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Finding Value Where Others Don’t

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I woke up yesterday to some of the best news that I've gotten in some time. My favorite football team, the New England Patriots acquired wide receiver Randy Moss for the #110th pick in this year's draft. I hope I didn't lose my readers who are not sports fans, please give me a paragraph or two to tie it into personal finance.

For those unfamiliar with Randy Moss, for many seasons he was one of the most physically gifted players in the game. He possess a rare combination of blinding speed, height and leaping ability, and great hands. On the downside, many people point to psychological issues that he is reported to have. Some say that he doesn't play hard all game. Other's say he's a "cancer in the clubhouse", a reference to his reported bad attitude that casts a cloud over the team.

Due to these intangible issues, many teams were unwilling to take a chance on him, even for a price that ESPN described repeatedly as "legalized theft" on the part of the Patriots. The Patriots dug a little deep in making this decision. They realized that Moss is an insanely competitive player on a team that loses most of it's games - his team was 6-26 in the last two years. I can understand why it would be hard to play at full speed when success is completely beyond your control. The Patriots can offer him a winning team and a positive atmosphere. They've turned a strength of their's into a bigger strength.

So take a minute today and think of what you do better than any one else. These strengths of yours can open up great opportunities like the one that the Patriots found. What are my strengths and how am I taking advantage of them? I'm above average at a number things, but not truly great in any one of them. I'm taking advantage of this by writing this blog, which helps me in numerous ways. I'll enumerate them later on this week.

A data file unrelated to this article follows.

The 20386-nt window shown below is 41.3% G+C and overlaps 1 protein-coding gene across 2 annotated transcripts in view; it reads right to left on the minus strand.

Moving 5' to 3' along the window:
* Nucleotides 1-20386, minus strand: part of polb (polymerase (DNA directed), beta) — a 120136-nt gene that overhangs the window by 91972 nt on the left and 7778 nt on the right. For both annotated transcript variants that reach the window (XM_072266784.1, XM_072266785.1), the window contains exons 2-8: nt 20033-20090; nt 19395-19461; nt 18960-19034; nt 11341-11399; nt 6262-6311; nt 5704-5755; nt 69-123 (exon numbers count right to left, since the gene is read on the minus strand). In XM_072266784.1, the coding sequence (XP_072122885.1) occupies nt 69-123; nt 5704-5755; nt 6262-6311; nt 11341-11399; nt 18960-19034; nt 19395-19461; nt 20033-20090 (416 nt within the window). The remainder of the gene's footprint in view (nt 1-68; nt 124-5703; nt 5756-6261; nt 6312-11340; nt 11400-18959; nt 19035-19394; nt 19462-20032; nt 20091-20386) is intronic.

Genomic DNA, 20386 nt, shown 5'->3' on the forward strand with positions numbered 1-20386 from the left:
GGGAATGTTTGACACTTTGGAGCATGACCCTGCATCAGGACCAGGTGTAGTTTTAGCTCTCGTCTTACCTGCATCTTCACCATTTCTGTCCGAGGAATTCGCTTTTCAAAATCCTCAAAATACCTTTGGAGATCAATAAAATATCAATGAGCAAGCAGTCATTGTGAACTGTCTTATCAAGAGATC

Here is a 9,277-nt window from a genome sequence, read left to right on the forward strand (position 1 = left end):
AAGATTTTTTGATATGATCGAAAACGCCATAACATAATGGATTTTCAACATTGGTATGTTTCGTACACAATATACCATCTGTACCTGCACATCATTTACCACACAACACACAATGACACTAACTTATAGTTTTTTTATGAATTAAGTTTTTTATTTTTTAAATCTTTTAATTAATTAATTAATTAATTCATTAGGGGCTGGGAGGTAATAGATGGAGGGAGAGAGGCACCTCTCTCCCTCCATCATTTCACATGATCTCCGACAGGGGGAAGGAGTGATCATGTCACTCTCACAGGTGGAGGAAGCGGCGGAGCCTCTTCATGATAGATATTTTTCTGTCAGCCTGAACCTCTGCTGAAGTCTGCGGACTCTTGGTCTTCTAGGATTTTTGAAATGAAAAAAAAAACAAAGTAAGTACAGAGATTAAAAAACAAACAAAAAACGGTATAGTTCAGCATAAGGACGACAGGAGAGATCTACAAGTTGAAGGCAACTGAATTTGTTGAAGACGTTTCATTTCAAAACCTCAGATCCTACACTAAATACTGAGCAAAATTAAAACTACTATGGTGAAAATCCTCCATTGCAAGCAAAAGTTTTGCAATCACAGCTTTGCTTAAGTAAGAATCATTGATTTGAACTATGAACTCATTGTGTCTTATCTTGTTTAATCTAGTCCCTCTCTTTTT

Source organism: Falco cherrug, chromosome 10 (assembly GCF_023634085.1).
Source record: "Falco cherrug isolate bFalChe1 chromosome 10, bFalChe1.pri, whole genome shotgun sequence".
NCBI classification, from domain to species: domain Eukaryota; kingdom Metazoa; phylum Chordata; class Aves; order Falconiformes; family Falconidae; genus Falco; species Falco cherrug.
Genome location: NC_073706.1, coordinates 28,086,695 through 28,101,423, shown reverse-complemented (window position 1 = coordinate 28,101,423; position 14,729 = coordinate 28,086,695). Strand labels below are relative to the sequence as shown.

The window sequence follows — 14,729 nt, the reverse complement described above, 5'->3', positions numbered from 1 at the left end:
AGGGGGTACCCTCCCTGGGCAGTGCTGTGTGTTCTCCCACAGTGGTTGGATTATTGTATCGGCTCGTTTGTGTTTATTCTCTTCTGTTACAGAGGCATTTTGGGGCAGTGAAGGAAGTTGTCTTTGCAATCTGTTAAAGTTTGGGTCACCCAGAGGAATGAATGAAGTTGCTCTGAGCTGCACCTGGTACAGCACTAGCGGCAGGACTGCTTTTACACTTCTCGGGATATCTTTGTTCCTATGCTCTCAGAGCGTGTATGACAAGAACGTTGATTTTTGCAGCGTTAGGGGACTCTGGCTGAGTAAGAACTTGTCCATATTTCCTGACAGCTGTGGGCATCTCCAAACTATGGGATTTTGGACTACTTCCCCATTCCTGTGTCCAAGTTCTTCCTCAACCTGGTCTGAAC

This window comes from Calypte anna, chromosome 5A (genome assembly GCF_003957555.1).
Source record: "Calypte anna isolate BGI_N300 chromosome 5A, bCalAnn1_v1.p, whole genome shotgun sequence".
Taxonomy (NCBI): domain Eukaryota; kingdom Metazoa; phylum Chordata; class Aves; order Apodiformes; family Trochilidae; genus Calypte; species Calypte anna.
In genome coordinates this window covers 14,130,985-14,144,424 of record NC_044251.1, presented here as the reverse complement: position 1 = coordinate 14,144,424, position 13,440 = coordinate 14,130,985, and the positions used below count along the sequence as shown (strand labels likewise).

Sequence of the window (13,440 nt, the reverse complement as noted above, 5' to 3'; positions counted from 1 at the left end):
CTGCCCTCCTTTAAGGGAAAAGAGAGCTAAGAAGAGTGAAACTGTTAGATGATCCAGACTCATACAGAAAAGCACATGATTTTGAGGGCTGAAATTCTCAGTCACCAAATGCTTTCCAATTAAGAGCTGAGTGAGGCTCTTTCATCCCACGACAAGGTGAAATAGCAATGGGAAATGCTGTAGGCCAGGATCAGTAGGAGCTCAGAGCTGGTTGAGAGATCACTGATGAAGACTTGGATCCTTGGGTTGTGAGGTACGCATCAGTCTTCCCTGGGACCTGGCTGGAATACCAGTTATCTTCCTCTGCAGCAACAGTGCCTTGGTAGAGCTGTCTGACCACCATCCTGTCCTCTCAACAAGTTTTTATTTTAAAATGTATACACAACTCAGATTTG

Last updated on June 3, 2007.

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7 Responses to “Finding Value Where Others Don’t”

  1. Dong says:

    The patriots team is insanely stacked for this coming year. It always make me nervous when they are high expecations like this. But the team should be crazy good next year. I like Moss. I think he’ll play hard when he’s winning.

  2. My blogging friend, I wish you the best of luck with this Moss thing. I think some healthy skepticism of this move is warranted. Not only for the obvious reasons of bringing a character like Moss into that locker room, but for the fact that Moss is 30 years old and may be seeing his skills in decline.

    But if it works out….. oh boy…

  3. bk says:

    I loved booin Restin’ Randy and his partner in crime Cocaine Carter when the Vikes came to town.

  4. InaDaze says:

    Like the football analogy, maybe you could give some advice to my beloved Redskins, they keep giving away draft picks for aging veterans who can’t perform

  5. I agree that finding value where others do not can be a great way to get an edge. And I think the sports analogy is a great one. I just wrote a similar post where I used Billy Beane, manager of the Oakland A’s to make my point.

  6. […] in the off-season, they focus on other longer-term priorities. This past off-season the Patriots found value where other’s did not by acquiring Randy Moss, one of the most talented players in the league. They’ve also […]

  7. […] I explained how the Patriots trade for Randy Moss was a very low-risk, high-reward venture. That wasn't the only move the Patriots made that made me […]

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